There, the Doctor tells Polly they shouldn’t actually get on the train as it will take them even further away from the TARDIS, not to mention Ben and Jaime. There are a few scuffles at the station, and the Doctor is left behind (he does provide distractions so other resistors can escape) and Polly ends-up on the train. In a compartment on the train, she and the Pilot start to talk and gossip about their families. Polly realises that the Pilot isn’t her Uncle Randolph Wright as he claims – but a French Gestapo spy, responsible for their losses so far. He attacks her, she screams, Jacqueline shows up and shoots him. Thanks to a conveniently loud steam train, no one hears the shot, and the Invaders, Jacqueline, and Polly are able to hide the body. The train arrives at their stop and they leave, and meet the last link in the chain, Paul Bernard, who will show them through the mountains and over the border to freedom in Spain. However, in the mountains, they meet the Doctor again, who now has Jaime and Ben with him. Polly explains to Jacqueline she must leave with her friends, but assures Jacqueline she will be alright, since she’s almost home free so to speak. Jacqueline agrees, then tells Polly that Jacqueline is only her code name and her real name is Michelle. The Doctor, Jaime, Ben, and Polly return to the TARDIS and leave France.
The CD opens with a trailer for another Companion Chronicles story, and closes with a panel discussion about Resistance with Lisa Bowerman, Anneke Wells, and John Sackville, as well as the producer of the series.
I enjoyed this story a lot. Yes, it’s basically, go here, then here, then here, etc., like most “quest”-style stories – but it’s a fascinating time, if a bit dark. However, there could have been a sense of paranoia as no one really knows who to trust – and there is none of that. Even though Claude, especially, is concerned about spies in his midst, and he has reason to be concerned, it comes off as common sense, given the circumstances, and not unjust paranoia.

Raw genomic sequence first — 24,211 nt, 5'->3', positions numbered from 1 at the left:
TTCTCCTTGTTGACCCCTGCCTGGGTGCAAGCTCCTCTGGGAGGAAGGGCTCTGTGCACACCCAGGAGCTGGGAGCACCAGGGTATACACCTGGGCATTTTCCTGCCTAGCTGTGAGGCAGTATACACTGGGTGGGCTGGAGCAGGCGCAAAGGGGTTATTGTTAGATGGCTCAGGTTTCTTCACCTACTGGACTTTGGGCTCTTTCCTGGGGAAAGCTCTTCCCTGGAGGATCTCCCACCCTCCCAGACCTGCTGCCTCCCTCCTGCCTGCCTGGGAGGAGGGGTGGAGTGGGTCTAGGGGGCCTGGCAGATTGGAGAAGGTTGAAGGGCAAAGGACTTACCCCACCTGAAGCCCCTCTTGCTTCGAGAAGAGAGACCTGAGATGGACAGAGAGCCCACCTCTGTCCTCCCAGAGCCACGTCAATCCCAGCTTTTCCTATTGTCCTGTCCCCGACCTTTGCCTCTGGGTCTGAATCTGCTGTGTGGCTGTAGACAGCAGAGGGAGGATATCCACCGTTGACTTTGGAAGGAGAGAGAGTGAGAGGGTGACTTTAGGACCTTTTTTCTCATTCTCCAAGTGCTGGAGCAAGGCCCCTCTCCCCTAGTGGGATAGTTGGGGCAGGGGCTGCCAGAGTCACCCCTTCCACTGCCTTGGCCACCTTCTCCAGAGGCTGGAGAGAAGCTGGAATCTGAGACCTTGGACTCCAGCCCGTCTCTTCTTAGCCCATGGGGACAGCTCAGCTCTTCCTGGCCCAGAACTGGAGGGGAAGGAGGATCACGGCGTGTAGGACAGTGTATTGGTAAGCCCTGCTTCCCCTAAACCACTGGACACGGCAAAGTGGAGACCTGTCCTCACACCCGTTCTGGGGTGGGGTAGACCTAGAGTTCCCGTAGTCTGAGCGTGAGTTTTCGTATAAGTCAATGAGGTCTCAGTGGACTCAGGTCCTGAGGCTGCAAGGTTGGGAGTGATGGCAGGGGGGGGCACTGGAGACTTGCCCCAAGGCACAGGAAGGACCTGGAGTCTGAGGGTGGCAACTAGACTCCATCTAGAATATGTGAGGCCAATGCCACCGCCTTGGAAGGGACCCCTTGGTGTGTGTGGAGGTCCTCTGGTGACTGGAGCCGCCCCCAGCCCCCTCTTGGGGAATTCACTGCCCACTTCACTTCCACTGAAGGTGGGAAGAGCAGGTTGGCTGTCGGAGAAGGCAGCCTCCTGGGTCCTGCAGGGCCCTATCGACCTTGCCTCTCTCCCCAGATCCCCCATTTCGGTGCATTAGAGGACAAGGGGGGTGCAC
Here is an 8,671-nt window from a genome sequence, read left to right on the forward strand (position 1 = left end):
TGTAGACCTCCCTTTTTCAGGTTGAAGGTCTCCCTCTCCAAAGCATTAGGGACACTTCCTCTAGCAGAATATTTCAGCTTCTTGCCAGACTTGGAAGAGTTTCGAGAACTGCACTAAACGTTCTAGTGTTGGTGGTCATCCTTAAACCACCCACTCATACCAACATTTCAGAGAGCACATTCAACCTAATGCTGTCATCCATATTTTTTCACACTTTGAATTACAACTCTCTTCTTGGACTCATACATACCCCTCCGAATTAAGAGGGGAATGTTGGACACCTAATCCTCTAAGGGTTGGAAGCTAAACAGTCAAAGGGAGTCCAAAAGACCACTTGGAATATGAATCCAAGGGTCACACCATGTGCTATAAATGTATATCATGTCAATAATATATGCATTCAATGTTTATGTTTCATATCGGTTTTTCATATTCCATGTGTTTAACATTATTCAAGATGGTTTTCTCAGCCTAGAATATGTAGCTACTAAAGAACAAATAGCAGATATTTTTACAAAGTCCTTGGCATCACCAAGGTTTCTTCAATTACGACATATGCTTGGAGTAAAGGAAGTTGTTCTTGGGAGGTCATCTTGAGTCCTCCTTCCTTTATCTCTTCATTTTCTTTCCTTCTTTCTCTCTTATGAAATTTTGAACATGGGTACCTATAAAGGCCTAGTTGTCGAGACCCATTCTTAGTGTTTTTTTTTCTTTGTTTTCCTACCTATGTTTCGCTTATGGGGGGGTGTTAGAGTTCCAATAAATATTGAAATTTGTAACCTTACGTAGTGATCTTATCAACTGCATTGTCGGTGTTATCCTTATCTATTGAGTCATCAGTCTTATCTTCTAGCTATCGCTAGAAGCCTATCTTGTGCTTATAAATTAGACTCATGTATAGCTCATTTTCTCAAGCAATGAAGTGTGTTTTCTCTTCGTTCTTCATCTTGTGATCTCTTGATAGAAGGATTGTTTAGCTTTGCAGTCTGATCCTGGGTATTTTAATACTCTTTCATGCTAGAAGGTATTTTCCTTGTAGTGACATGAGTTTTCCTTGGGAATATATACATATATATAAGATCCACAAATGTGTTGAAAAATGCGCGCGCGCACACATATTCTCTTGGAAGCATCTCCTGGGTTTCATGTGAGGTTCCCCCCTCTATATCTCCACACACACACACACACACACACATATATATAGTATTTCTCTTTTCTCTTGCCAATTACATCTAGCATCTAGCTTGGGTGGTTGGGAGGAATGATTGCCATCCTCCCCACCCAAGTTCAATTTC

One tiny issue I had with this story was the pronunciation of Jacqueline’s name. The Pilot, and Jacqueline herself, pronounce it as “JACK-CUE-lynn”, which is correct. Polly for some completely unknown reason keeps pronouncing it as, “JACK-leen”, which is just wrong. OK, I’m not sure how it would be pronounced in French – but as it happens to be my own first name, I can tell you, “JACK-CUE-lynn” is correct. I don’t know if it was something done to indicate Polly’s background or what. (Anneke plays both Polly and Jacqueline – so she’s pronouncing the name differently depending on the character. John Sackville, as the Pilot, pronounces it correctly as, “JACK-CUE-lynn”.) I also was completely lost by Jacqueline’s important name-drop moment that her name is “Michelle”. Was that meant to mean something?
However, given the dire circumstances, there are a few light and even funny moments in the story (for example, while hiding out in a barn the Doctor starts fiddling with a tractor and hot-wires it. They are caught. They try to escape on the tractor, and Polly, narrating, remarks, “As a get away vehicle, a slow-moving tractor was, perhaps, not the wisest choice…” and given this is audio, it just brings to mind the image of the Doctor on this huge tractor, being chased by someone catching up to him without even having to run. Or Jaime’s perfectly practical suggestion at the very beginning – of why don’t they just get back in the TARDIS and leave rather than even trying to push it off the tracks.
I highly recommend Doctor Who Resistance is a brilliant, truly historical Doctor Who story.
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Note: No promotional consideration was paid for this review. I review because I enjoy it!